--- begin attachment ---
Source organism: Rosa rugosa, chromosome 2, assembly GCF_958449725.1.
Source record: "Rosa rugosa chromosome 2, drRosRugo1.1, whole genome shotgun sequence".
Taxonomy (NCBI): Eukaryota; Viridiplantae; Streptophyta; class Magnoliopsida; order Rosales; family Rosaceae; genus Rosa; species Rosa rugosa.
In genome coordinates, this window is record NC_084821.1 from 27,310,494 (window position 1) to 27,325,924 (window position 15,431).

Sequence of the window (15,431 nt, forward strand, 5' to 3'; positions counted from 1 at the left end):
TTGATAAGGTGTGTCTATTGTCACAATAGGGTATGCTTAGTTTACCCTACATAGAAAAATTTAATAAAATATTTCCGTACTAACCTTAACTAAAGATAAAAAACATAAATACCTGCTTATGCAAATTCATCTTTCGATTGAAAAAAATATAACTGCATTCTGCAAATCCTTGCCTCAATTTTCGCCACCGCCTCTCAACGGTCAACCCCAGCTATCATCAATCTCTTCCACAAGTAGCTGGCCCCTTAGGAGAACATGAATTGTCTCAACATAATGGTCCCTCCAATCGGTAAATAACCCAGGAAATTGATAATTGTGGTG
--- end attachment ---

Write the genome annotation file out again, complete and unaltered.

Source organism: Rosa rugosa, chromosome 2, assembly GCF_958449725.1.
Source record: "Rosa rugosa chromosome 2, drRosRugo1.1, whole genome shotgun sequence".
Taxonomy (NCBI): Eukaryota; Viridiplantae; Streptophyta; class Magnoliopsida; order Rosales; family Rosaceae; genus Rosa; species Rosa rugosa.
In genome coordinates, this window is record NC_084821.1 from 27,310,494 (window position 1) to 27,325,924 (window position 15,431).

Sequence of the window (15,431 nt, forward strand, 5' to 3'; positions counted from 1 at the left end):
TTGATAAGGTGTGTCTATTGTCACAATAGGGTATGCTTAGTTTACCCTACATAGAAAAATTTAATAAAATATTTCCGTACTAACCTTAACTAAAGATAAAAAACATAAATACCTGCTTATGCAAATTCATCTTTCGATTGAAAAAAATATAACTGCATTCTGCAAATCCTTGCCTCAATTTTCGCCACCGCCTCTCAACGGTCAACCCCAGCTATCATCAATCTCTTCCACAAGTAGCTGGCCCCTTAGGAGAACATGAATTGTCTCAACATAATGGTCCCTCCAATCGGTAAATAACCCAGGAAATTGATAATTGTGGTG